Format

Send to

Choose Destination
JMIR Mhealth Uhealth. 2018 Jun 29;6(6):e147. doi: 10.2196/mhealth.9988.

Self-Management of Chronic Diseases Among Older Korean Adults: An mHealth Training, Protocol, and Feasibility Study.

Author information

1
College of Nursing, Yonsei University, Seoul, Republic Of Korea.
2
Mo-Im Kim Nursing Research Institute, Yonsei University, Seoul, Republic Of Korea.
3
School of Nursing, University at Buffalo, Buffalo, NY, United States.
4
Mapo Senior Welfare Center, Seoul, Republic Of Korea.
5
Seodaemun Senior Welfare Center, Seoul, Republic Of Korea.

Abstract

BACKGROUND:

Most training programs for self-management of chronic diseases in Korea currently involve face-to-face interactions primarily in a health care setting. Therefore, older Koreans living in the community continue to seek other training opportunities for the management of chronic diseases. This has led to the development of new training methods, such as mobile health (mHealth) care, which are valuable in community centers and homes.

OBJECTIVE:

This feasibility study (1) developed an mHealth training protocol to empower community-dwelling elderly individuals to manage their chronic diseases; (2) examined the feasibility of delivering this mHealth training protocol to elderly individuals through mobile tablets and applications (apps); and (3) discussed the contextual and methodological challenges associated with the development of this protocol.

METHODS:

The mHealth training protocol was developed based on the eHealth Enhanced Chronic Care Model and comprised of four phases. Phase 1 included standardized technology (mobile tablets) training using guidebooks, demonstrations, and guided practice. Phase 2 included provision of standardized information about disease management that was obtained from governmental and professional health care organizations. Phase 3 included provision of training on the use of high-quality mHealth apps that were selected based on individual diagnoses. Phase 4 included encouraging the patients to practice using self-selected mHealth apps based on their individual needs. Quantitative descriptive statistics and qualitative content analyses of user evaluations were used to assess the feasibility and user acceptance of this protocol.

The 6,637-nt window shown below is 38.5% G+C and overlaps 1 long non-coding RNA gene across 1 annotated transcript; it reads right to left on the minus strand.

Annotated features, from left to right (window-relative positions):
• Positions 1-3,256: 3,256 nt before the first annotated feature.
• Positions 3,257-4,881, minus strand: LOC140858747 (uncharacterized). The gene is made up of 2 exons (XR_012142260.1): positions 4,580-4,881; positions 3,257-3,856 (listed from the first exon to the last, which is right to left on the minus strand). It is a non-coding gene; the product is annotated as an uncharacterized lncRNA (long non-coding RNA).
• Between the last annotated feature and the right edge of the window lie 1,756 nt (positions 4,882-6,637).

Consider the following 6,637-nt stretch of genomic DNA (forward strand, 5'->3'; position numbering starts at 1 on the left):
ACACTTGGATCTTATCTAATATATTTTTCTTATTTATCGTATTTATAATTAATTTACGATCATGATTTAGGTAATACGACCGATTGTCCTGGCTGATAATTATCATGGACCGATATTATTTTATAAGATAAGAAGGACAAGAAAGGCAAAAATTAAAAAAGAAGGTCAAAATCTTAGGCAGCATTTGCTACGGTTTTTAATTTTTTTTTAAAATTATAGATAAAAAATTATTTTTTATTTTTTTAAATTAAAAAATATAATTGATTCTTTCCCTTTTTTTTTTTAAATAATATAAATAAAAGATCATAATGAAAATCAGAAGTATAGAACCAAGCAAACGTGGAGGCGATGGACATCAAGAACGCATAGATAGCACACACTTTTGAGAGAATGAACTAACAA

RESULTS:

Of the 27 older adults included in this study, 25 completed all 4 weeks of the mHealth training. The attrition rate was 7% (2/27), and the reasons included time conflicts, emotional distress, and/or family discouragement. The men required little or no training for Phase 1, and in comparison with men, women seemed to depend more on the mHealth trainers in Phase 3. Gender, level of education, and previous experience of using smartphones were associated with the speed of learning, level of confidence, and overall competence.

CONCLUSIONS:

A tailored and personalized approach is required to develop mHealth training protocols for older adults. Self-management of chronic diseases via mHealth training requires careful consideration of the complex nature of human behavior, emotional responses, and familial influences. Therefore, integration of a theoretical, clinical, and technical approach is necessary for the successful development and implementation of an mHealth training program that targets older adults with chronic diseases in a community setting.

KEYWORDS:

chronic disease; community health service; eHealth Enhanced Chronic Care Model; elderly; feasibility study; mobile health

Supplemental Content

Full text links

Icon for JMIR Publications Icon for PubMed Central
Loading ...
Support Center